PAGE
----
Blue Line Extension Project could see infusion of funding if state bill passes

Blue line extension project

Blue line extension project

Hennepin County could receive $200 million in funding for the Blue Line Extension Project if a bill moves forward at the Minnesota Legislature.

Rep. Cedric Frazier introduced the legislation, which would appropriate the funds to the Metropolitan Council for a grant to the County or the Hennepin County Railroad Authority. It could be used for most steps of the project, from predesign to environmental review to construction. 

“I hope that I am around to see the completion of this project,” said Rep. Frazier during an informational hearing on Friday. “I think the economic impact would be huge.”

The Blue Line Extension would connect downtown Minneapolis to Brooklyn Park, with nearly a dozen stops along the way.

“This is us asking for infrastructure to get us where we need to go as a city,” said Brooklyn Park Mayor Hollies Winston, who supports the project.

The light rail would run along the busy W Broadway Ave. corridor in Brooklyn Park and make multiple stops between Brooklyn Blvd. and Oak Grove.

“There’s pockets of our city where they feel like they’re landlocked because they don’t feel like they have access to public transportation,” said Winston, who believes the addition of the light rail would improve access.

It would also encourage commercial development, he said, which would help the city’s tax base.

“We have a larger police department, we have larger services and things that we offer, so we need to be able to fund those without putting an undue burned on residents,” he said. “The light rail, for me, is an ability for us to bring that type of development.”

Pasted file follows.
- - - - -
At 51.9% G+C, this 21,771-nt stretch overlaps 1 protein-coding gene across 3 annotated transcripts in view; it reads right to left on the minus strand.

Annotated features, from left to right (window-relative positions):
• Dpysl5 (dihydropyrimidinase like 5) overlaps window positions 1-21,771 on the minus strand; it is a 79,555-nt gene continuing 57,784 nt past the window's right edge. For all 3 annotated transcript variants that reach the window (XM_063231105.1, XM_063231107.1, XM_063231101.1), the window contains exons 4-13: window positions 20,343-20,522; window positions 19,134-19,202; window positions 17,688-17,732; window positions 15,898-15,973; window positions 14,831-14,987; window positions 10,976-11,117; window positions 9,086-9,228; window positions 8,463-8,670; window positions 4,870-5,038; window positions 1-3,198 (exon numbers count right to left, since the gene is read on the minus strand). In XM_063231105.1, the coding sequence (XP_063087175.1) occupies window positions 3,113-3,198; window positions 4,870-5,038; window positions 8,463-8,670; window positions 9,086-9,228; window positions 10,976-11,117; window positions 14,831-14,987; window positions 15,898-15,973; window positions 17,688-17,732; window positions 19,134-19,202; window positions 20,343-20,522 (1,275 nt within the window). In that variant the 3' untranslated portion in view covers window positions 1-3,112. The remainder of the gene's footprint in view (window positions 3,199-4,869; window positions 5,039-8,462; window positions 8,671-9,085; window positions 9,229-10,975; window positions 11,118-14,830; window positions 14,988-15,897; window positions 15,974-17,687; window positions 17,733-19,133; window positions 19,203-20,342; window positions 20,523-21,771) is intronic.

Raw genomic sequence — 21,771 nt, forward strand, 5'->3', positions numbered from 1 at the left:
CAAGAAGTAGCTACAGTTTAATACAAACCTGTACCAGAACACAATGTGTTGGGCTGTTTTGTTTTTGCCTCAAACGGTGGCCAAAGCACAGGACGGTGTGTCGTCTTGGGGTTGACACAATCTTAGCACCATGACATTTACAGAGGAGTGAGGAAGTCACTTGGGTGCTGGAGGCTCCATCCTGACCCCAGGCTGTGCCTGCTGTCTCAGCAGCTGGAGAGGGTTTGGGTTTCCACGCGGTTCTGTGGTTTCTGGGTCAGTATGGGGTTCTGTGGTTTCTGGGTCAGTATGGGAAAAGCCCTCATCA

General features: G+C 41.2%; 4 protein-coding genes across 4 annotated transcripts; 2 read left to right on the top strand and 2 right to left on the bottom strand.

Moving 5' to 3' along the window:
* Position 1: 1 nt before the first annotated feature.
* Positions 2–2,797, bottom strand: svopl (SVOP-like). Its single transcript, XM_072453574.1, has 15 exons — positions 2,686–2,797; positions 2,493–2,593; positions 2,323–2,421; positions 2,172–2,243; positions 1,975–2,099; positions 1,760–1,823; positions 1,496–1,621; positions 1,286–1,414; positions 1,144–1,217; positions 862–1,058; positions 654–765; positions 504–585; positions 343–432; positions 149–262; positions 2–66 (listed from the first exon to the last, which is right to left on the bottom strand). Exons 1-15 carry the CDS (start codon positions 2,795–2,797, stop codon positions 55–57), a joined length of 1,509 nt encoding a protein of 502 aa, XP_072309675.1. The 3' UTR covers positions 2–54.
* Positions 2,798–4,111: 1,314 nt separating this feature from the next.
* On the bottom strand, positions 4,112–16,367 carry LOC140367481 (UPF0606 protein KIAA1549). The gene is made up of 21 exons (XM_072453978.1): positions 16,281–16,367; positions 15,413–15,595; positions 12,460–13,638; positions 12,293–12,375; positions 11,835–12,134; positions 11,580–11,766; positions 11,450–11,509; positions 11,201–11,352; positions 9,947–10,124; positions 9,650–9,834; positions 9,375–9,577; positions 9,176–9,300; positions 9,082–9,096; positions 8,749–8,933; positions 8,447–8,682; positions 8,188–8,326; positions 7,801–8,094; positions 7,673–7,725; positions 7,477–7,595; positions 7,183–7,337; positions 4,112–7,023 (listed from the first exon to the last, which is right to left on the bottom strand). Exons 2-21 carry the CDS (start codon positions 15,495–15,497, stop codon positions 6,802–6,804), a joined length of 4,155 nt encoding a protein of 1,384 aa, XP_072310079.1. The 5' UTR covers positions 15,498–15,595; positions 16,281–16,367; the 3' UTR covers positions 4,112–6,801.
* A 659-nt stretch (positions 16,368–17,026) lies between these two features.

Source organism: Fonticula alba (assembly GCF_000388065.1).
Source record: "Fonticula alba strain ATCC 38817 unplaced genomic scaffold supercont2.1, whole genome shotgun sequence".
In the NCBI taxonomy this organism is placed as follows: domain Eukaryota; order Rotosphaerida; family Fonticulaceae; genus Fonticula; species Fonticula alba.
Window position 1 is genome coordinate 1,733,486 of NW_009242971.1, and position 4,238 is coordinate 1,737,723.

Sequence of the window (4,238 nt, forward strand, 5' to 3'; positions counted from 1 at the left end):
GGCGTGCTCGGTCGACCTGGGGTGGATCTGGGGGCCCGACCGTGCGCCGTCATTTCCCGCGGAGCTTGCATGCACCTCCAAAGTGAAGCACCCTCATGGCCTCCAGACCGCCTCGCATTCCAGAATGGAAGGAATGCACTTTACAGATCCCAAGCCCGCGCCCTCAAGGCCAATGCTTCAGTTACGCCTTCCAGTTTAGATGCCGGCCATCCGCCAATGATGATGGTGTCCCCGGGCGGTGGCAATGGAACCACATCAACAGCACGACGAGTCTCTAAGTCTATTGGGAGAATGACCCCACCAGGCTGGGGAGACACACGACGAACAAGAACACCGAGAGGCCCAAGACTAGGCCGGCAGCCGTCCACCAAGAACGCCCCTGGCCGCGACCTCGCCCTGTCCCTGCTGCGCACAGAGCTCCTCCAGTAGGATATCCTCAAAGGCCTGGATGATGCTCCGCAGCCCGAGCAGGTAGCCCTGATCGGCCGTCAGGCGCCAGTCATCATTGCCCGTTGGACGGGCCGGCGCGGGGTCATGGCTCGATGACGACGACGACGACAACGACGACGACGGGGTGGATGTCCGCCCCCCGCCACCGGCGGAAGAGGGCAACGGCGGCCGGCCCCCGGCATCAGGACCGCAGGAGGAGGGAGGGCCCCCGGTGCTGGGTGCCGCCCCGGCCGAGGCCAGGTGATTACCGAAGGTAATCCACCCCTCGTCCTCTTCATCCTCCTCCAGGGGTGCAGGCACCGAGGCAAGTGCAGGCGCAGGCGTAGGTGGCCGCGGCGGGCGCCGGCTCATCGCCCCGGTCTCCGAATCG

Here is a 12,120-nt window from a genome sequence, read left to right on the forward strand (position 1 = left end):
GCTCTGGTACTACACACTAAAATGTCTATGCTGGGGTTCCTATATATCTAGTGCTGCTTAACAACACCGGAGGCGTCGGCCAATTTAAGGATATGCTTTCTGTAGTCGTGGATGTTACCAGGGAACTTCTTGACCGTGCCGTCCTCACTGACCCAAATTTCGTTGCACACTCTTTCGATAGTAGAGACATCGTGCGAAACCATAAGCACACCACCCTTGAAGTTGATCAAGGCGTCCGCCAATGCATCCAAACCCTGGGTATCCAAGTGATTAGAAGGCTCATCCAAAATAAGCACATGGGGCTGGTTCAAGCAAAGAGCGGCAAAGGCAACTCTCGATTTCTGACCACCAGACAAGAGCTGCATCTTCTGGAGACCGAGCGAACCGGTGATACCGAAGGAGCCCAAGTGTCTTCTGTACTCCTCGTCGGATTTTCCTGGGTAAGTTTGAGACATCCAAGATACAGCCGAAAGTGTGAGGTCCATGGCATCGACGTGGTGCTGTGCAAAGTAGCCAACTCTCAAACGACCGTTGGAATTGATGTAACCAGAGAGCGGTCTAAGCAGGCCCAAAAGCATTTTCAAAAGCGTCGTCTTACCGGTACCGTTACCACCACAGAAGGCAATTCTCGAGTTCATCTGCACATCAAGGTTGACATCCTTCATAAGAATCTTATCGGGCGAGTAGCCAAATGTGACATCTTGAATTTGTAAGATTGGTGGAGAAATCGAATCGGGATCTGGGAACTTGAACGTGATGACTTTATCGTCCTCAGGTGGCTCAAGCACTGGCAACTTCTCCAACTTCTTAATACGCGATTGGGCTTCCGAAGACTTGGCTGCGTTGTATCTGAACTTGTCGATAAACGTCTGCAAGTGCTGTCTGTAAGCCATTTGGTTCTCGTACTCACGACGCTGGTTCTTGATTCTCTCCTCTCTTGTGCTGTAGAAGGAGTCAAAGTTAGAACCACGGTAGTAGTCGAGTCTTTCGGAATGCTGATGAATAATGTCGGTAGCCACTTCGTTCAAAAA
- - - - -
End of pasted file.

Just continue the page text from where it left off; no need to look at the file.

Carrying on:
Blue Line light rail extension

Blue Line light rail extension

Planning for the Blue Line Extension has spanned a decade. The project has faced setbacks, including the abandonment of the original proposed route that would’ve shared BNSF’s existing freight corridor.

In June 2022, the Metropolitan Council and Hennepin County Board decided to move forward with a new route, which included some overlap with the original plans for Brooklyn Park. The project is still in the supplemental environmental review process and a draft environmental impact statement is expected to be published in late 2023, according to a spokesperson. After public comment on that draft, a final version will be prepared in 2024 to reflect the refined project design.

“A lot of people still really don’t know what’s going on,” said Ricardo Perez, a coalition organizer with The Alliance. He also helps staff the Blue Line Coalition. “Due to the lack of knowledge, community may be missing out on participating in a way where […] their concern and their vision is being heard.”

Perez also raised concerns that businesses and people living along the corridor are being displaced amid pressure for development.

“We are really concerned about the impacts that building a train through north Minneapolis and Brooklyn Park will bring,” said Perez. 

The Blue Line Extension is also moving forward as a major Green Line extension faces criticism. A recent audit found the Southwest Light Rail project is a billion dollars over budget and years behind schedule.

A Metro Transit spokesperson was unable to provide an updated cost estimate for the Blue Line Extension, in an e-mail writing, “As the project moves forward through the environmental and design phases and final route is recommended an updated cost estimate will be developed.”

The pandemic also marked a significant decrease in ridership. More than 11 million people rode the Blue Line in 2018 and 2019. Ridership dropped to about 4 million people in 2020 and 2021, with only a slight increase to 5.4 million in 2022.

The possibility of light rail access is what drew Design Ready Controls to Brooklyn Park. The manufacturer employs about 280 people at that location.

“The biggest area of getting someone to work is how do they get to work, right? Public transportation is a key part of it,” said John Hacker, the CFO.

He’s been a member of the Metro Blue Line Extension Business Advisory Committee for the last two years and hopes the project moves forward. “Everybody obviously wants it to go a lot faster but it is a process and now it’s moving,” said Hacker.